Ten years after General Motors began using Dex-Cool as an antifreeze in most of its cars and light trucks, GM car and truck owners continue to complain that the coolant corrodes and clogs radiators and radiator caps, erodes water pumps, rots radiator hoses, causes chronic overheating and engine damage while leading to leaky engine gaskets.
Patricia in Barberton, Ohio, feels cheated by the automaker. "I have had 2 intake gaskets replaced on my 1997 Pontiac Grand Am. The gaskets cost me close to $1,000 and they told me there is no guarantee it won't happen again," she wrote in a complaint to ConsumerAffairs.com.
"I just recently saw about the Dex-Cool problems and that is what I have been using in my vehicle since that is the kind that is required from the automakers," Patricia said.
Dex-Cool is now used in almost 40 million vehicles sold by GM since 1996. On its website, GM claims Dex-Cool will last 5 years or 150,000 miles but a steady stream of consumers insist the product is defective and has damaged their vehicles.
GM is quick to clarify its confidence in the antifreeze by stating that the GM owner's manual recommended 150,000-mile service interval is not a warranty guarantee. On its website, the company now also warns owners to consult their vehicle "owner's manual for the type of coolant right for your vehicle" and never "mix one type of coolant with the other."
At last count there were 14 lawsuits filed in state and federal courts throughout the country by GM vehicle owners angered over their experience with Dex-Cool.
A Missouri judge may soon grant class-action status to suits in his state -- and that would mean that millions of GM customers could become involved in the lawsuit. The Missouri Supreme Court has declined to hear an appeal from GM challenging class-action certification.
The Missouri suit was filed in April 2003 alleging GM vehicles with Dex-Cool in their cooling systems developed a rusty sludge.
The plaintiffs claim that GM refused to repair their vehicles or pay for the repairs and the lawsuit seeks unspecified damages for breach of warranty under the federal Magnuson-Moss Act and the Missouri Merchandising Practices Act.
Samuel in Bellville, Ohio experienced a similar problem with sludge in the cooling system of his car.
"I have sludge in my coolant caused by Dex-Cool,' he wrote. "GM demands that the coolant be used. So far it's just the gasket that has to be replaced. I will see if further damage was caused," he told ConsumerAffairs.com.
GM Is Mum
GM will not comment on the pending lawsuits but continues to claim that Dex-Cool represents an improvement over traditional coolants. Nevertheless, the automaker has alerted mechanics that vehicles operated for 15,000 to 20,000 miles with low coolant levels "may be susceptible to the formation of a rust like material in the cooling system."
Deborah in Hornell, New York faced similar news from her mechanic when she took her 2002 Buick Century in for a maintenance check. Deborah was told the Dex-Cool needed to be flushed and refilled even though the owner's manual stated the coolant ought to be good for 100,000 miles.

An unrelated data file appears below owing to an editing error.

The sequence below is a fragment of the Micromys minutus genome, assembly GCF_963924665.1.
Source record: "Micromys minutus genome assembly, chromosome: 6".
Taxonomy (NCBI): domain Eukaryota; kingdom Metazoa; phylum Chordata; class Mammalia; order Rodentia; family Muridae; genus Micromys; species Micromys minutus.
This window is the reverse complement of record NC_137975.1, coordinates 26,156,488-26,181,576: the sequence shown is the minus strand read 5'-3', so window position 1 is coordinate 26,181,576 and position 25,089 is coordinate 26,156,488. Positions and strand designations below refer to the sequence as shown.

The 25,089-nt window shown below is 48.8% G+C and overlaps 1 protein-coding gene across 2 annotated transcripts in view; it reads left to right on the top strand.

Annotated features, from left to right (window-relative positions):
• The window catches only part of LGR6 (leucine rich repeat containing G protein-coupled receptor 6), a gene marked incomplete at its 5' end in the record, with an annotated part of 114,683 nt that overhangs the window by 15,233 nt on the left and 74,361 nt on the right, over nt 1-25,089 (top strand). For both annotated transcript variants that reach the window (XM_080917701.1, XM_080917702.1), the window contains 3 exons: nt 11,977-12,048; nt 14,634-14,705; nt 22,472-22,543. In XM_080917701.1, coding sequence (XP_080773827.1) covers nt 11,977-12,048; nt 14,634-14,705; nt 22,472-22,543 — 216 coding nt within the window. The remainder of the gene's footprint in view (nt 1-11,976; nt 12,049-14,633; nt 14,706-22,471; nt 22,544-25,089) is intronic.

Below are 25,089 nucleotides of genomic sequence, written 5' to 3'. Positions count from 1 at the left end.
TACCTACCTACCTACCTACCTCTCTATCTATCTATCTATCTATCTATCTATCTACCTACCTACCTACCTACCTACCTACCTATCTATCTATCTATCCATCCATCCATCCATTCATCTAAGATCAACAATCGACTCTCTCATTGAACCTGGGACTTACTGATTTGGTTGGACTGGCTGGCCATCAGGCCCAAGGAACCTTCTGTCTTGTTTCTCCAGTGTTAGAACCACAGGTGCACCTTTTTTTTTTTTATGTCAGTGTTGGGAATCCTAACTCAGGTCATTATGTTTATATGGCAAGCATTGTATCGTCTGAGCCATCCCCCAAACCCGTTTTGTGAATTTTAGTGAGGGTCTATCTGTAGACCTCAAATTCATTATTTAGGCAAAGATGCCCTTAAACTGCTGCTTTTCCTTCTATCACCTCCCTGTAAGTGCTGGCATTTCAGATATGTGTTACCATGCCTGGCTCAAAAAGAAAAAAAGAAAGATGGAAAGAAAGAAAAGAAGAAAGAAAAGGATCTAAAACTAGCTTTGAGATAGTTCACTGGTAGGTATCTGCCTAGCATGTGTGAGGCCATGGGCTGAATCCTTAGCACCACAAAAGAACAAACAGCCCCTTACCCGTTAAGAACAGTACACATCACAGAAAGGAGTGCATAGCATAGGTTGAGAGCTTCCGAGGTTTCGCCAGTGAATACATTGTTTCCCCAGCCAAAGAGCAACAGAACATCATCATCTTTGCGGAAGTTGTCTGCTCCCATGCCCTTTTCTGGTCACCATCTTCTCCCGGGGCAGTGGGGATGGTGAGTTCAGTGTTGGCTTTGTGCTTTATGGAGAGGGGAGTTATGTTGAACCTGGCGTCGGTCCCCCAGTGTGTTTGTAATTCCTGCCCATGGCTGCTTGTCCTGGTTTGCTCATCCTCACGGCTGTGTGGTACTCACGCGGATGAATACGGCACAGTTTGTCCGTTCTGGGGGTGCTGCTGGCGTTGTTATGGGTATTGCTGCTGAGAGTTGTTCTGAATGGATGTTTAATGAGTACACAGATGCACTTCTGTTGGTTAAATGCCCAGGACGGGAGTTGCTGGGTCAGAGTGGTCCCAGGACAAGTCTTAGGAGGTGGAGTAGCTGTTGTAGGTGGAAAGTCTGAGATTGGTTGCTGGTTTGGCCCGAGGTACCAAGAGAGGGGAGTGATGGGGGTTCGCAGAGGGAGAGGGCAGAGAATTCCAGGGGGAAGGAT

"My car has only 48,000 miles," she wrote. "The Dex-Cool had corroded the engine and the mechanic also advised that the plastic manifold would need to be replaced since the Dex-Cool had literally eaten through it."
Deborah blames the costly repairs on GM because in her view the automaker "installed what they knew as faulty equipment, namely a plastic item in an engine unit and Dex-Cool antifreeze that does not work."
In Madison County, Illinois, a lawsuit claims Dex-Cool "began to turn into sludge which then accumulated in the vehicle's engine cooling system and radiator."
Clear As Mud
The bright orange coolant often changes into a muddy colored liquid and when the change occurs automobile mechanics blame Dex-Cool for expensive cooling system flushes, gasket replacements, and even new radiators and heater cores.
"You'll see heater cores leaking. You'll see frost plugs leaking. You'll see water pump failures. You'll see overheating problems. You'll see air conditioners not cooling very good. You'll see transmissions burning up at 100,000 miles if the coolant systems are not working right," said one mechanic who works on GM cars and trucks.
Ronald in Downey, California told ConsumerAffairs.com the Dex-Cool has almost destroyed the engine in his car. "The product in vehicles coolant systems deteriorates aluminum parts in the engine," Ronald said. "The intake manifold, cylinder heads and timing chain cover are all made out of aluminum. My vehicle needs all these parts replaced."
His problems worsened. "The motor has coolant in the oil and oil in coolant," indicating that the head gasket is leaking. "This is the second time this problem has occurred."
The repairs to his damaged engine have now cost Ronald more than $4,000 "because all the aluminum parts have to be replaced."
What To Do
As lawyers continue to collect names for potential class action lawsuits from people claiming Dex-Cool damaged their car or truck, automobile mechanics are advising that if you have Dex-Cool as a coolant in your vehicle, you should not replace it with another form of antifreeze.
If your car or truck came from the factory with Dex-Cool, you should continue to use that coolant both as replacement and to top off the radiator, the mechanics say.
Last but not least, if your car came from the factory with standard "green" antifreeze, don't switch to Dex-Cool.
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